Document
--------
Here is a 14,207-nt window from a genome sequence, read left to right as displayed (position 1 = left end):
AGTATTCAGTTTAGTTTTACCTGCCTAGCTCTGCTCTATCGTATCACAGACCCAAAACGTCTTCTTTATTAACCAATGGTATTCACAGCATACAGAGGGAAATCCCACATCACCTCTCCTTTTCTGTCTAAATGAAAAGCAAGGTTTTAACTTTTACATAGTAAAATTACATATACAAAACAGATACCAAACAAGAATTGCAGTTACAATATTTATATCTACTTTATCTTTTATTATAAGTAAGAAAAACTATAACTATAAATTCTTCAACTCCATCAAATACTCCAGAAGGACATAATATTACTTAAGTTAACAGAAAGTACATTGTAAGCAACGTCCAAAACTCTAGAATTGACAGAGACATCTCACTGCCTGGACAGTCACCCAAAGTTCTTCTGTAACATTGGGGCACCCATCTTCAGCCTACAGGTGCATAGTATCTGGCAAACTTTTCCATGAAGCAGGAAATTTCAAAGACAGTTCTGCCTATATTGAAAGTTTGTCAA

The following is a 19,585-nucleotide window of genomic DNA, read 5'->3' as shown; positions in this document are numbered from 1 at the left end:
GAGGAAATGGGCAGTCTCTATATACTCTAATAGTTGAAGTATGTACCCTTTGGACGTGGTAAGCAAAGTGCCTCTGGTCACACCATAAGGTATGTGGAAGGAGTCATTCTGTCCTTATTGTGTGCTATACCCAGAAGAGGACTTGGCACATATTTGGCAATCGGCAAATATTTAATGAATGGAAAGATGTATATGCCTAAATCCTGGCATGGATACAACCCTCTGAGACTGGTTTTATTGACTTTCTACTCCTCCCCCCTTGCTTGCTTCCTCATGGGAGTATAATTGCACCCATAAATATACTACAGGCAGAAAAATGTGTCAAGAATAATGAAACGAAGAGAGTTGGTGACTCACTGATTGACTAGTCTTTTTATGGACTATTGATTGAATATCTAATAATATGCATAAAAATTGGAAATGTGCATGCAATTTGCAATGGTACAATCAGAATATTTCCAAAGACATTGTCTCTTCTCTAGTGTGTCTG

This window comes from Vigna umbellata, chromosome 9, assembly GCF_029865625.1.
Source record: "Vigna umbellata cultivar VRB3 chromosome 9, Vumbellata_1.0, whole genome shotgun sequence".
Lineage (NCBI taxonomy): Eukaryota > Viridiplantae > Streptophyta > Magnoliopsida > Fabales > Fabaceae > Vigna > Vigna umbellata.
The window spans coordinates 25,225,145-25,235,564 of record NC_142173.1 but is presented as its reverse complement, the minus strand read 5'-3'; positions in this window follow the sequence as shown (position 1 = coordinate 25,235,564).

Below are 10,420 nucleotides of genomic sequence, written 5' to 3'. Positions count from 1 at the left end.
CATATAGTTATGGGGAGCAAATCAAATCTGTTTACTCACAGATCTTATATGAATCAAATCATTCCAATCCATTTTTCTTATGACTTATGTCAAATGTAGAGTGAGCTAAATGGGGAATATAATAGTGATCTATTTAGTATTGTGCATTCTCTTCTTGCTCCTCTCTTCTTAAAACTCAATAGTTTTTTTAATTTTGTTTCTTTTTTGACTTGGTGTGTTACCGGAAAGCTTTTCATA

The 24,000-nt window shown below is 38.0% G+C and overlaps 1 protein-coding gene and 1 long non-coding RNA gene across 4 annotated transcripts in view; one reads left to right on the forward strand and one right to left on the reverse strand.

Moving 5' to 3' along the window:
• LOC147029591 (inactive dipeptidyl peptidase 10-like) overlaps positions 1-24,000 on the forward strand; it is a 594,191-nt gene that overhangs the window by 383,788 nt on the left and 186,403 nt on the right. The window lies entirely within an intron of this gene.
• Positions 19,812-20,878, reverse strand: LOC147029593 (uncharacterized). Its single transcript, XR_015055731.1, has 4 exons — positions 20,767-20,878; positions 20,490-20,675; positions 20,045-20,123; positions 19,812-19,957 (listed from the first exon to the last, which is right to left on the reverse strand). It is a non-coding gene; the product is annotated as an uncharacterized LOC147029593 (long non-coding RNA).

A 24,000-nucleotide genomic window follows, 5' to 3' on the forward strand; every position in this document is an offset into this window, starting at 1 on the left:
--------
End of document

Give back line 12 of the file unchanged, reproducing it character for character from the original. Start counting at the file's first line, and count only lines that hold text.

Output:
Moving 5' to 3' along the window: